Fast forward to today, and only 54% of American adults own life insurance, according to a recent LIMRA report. That is down nine percentage points from 2011. Only 34% of Millennials own individual life policies.
Over the course of a century, life insurance went from a boom to a bust. What went wrong?
Growth and viability of the life insurance industry is vitally connected to the major trends redefining insurance, including demographic and market trends, customers’ expectations and their adoption of new technologies. Insurers’ long-held business assumptions and operating models were built to support “traditional” insurance approaches for products, channels, pricing and customer engagement, and this has not dramatically changed since the early 18th century when the first product mortality tables and structures were introduced. Innovative products like variable life, critical illness or long-term care still followed a similar business foundation.
However, today’s customers are increasingly digitally adept, with higher expectations, different needs and a demand for better experiences that are not met with the “traditional” insurance approach. Unless insurers develop a new approach, they will be unable to capture customers within the millennial and Gen Z segment, right as those customers become the dominant buyers beginning next year.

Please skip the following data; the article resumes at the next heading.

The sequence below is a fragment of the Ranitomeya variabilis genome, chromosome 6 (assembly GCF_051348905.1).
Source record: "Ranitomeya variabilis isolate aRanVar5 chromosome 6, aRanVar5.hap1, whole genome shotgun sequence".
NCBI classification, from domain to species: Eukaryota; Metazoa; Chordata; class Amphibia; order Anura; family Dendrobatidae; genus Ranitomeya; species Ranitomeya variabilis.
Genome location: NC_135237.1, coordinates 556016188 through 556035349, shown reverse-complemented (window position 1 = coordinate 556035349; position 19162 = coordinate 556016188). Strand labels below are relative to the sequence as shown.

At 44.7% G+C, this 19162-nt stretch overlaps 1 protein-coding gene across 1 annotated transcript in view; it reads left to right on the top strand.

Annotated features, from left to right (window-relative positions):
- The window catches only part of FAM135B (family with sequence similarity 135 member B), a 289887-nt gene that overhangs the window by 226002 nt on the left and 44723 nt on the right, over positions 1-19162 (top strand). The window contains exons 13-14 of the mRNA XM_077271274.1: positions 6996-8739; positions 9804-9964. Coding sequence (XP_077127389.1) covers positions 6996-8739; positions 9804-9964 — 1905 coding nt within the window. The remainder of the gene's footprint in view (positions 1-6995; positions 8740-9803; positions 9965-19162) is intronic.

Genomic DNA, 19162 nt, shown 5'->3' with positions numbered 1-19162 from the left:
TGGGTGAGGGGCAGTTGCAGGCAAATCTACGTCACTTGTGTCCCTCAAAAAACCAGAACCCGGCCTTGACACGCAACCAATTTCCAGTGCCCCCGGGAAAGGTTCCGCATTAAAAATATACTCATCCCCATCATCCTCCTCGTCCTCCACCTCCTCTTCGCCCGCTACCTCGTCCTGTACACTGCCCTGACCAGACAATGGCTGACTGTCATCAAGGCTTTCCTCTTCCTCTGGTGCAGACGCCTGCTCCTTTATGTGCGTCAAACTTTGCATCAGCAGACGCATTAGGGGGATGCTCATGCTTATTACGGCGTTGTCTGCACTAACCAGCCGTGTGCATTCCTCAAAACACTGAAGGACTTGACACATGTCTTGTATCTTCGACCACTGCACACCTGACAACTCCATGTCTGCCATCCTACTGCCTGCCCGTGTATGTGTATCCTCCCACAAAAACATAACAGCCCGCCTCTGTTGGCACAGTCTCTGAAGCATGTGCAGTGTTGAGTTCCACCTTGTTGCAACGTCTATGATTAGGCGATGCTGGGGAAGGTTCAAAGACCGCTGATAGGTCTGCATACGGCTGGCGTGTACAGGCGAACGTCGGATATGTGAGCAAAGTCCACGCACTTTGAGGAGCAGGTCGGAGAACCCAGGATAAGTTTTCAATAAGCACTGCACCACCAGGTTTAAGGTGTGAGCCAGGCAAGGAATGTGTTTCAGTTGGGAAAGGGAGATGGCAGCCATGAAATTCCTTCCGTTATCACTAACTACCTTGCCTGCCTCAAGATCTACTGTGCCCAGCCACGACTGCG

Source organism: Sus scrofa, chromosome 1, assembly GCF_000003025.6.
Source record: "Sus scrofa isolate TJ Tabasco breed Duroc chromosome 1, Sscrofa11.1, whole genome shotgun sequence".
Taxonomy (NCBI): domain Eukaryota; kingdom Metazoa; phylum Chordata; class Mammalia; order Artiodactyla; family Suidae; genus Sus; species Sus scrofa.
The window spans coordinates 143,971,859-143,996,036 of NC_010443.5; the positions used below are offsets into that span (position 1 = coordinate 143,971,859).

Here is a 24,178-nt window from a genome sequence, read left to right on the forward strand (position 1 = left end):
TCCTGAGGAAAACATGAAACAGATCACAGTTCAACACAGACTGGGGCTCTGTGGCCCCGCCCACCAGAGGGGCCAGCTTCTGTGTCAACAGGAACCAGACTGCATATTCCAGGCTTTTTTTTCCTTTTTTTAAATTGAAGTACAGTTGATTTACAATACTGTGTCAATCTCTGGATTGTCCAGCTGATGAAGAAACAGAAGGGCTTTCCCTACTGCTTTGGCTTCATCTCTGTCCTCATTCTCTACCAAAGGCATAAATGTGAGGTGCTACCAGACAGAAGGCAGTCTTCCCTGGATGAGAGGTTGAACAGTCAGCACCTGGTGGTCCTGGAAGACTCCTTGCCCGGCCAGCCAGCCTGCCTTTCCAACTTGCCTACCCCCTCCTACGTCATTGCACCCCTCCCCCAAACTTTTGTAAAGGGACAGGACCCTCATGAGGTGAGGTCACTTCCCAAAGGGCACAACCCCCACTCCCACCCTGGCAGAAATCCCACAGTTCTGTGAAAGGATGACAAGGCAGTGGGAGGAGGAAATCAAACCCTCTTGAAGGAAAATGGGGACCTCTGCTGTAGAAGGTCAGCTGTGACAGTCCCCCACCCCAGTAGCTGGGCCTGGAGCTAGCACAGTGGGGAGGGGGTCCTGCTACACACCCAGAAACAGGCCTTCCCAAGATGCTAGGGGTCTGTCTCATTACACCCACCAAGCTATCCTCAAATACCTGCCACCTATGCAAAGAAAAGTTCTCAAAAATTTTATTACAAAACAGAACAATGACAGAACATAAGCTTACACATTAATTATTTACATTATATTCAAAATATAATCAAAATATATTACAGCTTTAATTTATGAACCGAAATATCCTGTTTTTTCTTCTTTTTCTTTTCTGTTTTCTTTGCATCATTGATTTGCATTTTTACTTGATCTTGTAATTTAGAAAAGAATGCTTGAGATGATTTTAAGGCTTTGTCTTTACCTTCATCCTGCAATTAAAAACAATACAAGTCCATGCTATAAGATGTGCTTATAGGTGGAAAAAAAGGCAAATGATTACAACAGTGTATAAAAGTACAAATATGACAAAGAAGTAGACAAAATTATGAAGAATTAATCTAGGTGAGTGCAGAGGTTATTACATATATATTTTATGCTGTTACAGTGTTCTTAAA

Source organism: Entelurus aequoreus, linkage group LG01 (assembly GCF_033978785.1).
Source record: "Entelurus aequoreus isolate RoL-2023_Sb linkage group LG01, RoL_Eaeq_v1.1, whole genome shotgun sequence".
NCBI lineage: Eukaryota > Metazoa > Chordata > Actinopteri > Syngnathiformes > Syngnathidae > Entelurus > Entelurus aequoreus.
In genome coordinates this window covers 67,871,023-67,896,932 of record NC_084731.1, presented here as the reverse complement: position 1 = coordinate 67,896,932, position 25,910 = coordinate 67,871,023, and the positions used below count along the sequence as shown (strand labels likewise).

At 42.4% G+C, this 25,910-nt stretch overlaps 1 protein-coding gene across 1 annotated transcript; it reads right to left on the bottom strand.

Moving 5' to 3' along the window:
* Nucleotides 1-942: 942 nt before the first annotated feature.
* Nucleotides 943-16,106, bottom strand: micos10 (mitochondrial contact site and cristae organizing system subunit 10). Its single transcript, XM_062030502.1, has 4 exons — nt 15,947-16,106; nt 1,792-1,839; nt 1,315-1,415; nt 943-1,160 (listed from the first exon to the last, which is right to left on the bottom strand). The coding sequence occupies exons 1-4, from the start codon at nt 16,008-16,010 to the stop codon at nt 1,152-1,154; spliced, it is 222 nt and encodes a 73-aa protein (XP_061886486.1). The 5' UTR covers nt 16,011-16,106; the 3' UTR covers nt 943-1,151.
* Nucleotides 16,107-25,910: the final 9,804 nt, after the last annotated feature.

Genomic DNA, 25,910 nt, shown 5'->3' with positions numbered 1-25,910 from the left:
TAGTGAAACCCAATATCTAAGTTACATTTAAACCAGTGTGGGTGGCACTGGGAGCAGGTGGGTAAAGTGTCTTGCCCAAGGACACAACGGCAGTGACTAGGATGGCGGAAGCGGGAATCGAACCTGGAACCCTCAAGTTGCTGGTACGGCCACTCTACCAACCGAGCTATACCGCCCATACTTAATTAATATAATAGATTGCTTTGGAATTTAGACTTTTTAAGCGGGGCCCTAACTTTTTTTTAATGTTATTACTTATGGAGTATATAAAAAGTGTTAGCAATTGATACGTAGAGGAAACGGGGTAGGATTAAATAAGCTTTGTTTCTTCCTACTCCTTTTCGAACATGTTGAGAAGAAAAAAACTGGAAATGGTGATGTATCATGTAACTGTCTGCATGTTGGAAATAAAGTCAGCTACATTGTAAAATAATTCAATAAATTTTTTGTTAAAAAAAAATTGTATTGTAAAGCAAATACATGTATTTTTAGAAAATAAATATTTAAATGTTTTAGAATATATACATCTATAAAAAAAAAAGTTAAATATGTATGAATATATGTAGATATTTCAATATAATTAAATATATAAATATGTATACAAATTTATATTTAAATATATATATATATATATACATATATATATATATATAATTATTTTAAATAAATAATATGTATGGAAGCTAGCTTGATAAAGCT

This new generation is not satisfied with traditional insurance processes, products and business models. They have grown up in a digital world. They expect and demand digital capabilities. Encouragingly, there are opportunities for growth and glimmers of revival of life insurance ownership on the horizon – but with a focus on engaging customers differently…and digitally.
See also: Life Insurance’s New Occupation
COVID-19 and digital acceleration
Forbes recently reported that, starting January 2020, online life insurance sales increased 30% to 50% for companies with speedy apps that used data/algorithm-driven underwriting, particularly for those 45 and under, the prime growth market of millennials and Gen Z. In contrast, agent-driven sales were down by up to 50%. The COVID-19 crisis is accelerating the online competition started by new players such as Fabric, Ladder Life and Haven Life.
A recent Nielsen survey found that by mid-March, when COVID-19 reached critical concern, there was a significant increase in online shopping and that 25% expected this to continue post-COVID-19.